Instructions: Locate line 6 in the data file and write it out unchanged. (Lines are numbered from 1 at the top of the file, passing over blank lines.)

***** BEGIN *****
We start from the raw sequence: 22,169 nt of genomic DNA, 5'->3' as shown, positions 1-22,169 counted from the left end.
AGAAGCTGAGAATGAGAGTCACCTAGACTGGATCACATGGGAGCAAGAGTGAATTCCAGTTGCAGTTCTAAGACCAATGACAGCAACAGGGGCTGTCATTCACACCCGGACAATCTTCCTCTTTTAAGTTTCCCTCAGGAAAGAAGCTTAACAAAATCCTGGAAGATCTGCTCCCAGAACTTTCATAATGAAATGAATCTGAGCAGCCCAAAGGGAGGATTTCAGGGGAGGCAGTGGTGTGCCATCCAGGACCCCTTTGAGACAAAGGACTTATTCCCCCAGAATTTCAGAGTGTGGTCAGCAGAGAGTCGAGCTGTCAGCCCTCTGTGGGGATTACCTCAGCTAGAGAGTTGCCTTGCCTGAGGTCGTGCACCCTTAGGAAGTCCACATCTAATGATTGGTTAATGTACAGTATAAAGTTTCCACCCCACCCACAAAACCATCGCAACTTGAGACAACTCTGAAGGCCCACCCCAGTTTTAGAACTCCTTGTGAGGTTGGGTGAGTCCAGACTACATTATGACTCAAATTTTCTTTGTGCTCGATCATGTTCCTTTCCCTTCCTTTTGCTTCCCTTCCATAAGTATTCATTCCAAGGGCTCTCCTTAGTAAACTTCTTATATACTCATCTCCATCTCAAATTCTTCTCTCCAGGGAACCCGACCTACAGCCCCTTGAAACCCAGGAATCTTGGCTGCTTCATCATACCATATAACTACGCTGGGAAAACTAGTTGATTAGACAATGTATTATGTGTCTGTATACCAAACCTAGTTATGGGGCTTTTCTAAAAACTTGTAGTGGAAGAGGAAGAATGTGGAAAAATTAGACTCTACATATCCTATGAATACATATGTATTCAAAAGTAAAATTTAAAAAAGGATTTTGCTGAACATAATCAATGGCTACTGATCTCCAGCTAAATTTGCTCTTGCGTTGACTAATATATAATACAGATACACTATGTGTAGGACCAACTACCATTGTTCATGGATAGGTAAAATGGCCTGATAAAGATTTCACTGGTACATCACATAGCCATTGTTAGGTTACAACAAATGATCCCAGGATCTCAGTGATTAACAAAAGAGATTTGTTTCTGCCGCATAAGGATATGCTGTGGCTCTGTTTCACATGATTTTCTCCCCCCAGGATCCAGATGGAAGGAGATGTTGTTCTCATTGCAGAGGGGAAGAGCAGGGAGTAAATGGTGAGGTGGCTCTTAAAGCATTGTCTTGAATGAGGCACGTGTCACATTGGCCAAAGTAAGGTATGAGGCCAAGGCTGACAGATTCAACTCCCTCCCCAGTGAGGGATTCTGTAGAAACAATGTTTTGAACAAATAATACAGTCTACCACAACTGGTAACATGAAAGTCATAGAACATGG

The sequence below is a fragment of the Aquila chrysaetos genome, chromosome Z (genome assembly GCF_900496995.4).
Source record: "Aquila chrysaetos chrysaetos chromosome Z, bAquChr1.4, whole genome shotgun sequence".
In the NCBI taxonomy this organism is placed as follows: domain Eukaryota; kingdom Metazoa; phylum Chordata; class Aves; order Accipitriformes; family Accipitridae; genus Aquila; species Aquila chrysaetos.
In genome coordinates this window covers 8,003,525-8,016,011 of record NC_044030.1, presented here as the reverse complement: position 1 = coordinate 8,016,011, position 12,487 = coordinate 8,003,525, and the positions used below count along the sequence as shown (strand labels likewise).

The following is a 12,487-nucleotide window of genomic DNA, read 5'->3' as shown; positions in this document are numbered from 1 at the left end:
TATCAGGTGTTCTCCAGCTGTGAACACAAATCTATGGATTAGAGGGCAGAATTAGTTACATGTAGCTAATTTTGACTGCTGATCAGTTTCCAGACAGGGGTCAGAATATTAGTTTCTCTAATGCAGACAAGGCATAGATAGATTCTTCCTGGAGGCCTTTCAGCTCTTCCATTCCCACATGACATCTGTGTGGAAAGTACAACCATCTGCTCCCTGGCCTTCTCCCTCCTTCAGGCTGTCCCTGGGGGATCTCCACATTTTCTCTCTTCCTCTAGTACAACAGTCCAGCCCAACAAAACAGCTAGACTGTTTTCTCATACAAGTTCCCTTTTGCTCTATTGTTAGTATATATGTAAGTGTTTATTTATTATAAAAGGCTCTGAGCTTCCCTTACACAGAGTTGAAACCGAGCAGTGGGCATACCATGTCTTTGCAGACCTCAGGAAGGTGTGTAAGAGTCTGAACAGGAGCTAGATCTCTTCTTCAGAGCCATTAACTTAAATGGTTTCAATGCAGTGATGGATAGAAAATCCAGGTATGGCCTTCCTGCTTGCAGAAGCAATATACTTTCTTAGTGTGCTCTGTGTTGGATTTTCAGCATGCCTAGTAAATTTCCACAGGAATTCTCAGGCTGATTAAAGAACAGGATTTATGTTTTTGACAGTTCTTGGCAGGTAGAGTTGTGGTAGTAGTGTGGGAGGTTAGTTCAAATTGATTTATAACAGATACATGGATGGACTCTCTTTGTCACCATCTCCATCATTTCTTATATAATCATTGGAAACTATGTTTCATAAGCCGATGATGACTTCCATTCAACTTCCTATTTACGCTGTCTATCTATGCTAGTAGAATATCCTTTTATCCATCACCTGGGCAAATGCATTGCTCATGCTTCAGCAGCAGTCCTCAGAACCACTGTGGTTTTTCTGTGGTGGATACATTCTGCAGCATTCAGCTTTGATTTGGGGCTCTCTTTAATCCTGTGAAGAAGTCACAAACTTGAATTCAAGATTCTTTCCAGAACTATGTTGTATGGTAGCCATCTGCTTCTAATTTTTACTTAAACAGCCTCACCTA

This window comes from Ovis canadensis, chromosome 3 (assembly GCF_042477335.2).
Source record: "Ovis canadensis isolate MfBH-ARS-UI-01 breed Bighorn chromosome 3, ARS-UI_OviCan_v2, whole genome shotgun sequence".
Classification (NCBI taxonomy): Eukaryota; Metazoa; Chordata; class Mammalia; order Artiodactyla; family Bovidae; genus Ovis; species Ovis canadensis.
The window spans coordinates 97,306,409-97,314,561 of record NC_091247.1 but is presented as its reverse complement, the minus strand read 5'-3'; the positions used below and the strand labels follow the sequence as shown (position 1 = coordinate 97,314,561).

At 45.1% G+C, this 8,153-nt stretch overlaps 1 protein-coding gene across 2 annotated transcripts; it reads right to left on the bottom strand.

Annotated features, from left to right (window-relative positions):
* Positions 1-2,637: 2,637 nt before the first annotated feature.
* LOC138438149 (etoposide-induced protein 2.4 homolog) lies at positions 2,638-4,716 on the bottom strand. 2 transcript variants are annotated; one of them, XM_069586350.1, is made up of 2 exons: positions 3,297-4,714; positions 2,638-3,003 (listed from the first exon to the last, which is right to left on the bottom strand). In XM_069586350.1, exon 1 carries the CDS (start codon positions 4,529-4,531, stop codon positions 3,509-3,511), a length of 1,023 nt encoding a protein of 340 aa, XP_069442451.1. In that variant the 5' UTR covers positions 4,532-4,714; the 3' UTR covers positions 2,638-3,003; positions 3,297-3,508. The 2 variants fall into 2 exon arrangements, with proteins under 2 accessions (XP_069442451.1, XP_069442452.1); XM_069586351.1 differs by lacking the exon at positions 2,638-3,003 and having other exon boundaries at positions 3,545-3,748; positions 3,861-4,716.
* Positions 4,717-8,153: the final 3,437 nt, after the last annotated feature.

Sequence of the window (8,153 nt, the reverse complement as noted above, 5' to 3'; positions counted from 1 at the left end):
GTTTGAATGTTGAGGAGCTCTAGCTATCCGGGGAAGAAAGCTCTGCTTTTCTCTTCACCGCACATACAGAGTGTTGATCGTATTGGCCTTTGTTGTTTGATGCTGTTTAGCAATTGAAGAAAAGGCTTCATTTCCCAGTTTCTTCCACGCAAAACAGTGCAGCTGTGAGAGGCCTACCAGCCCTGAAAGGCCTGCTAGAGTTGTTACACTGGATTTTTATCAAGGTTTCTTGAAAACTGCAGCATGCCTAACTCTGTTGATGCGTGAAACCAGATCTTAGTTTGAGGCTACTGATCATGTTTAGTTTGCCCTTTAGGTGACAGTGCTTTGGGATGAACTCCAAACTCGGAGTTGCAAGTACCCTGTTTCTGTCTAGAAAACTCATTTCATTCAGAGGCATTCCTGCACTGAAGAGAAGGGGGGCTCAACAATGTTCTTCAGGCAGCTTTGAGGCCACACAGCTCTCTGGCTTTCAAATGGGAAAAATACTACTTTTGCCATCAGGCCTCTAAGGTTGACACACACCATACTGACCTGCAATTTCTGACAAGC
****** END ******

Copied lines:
In genome coordinates this window covers 8,003,525-8,016,011 of record NC_044030.1, presented here as the reverse complement: position 1 = coordinate 8,016,011, position 12,487 = coordinate 8,003,525, and the positions used below count along the sequence as shown (strand labels likewise).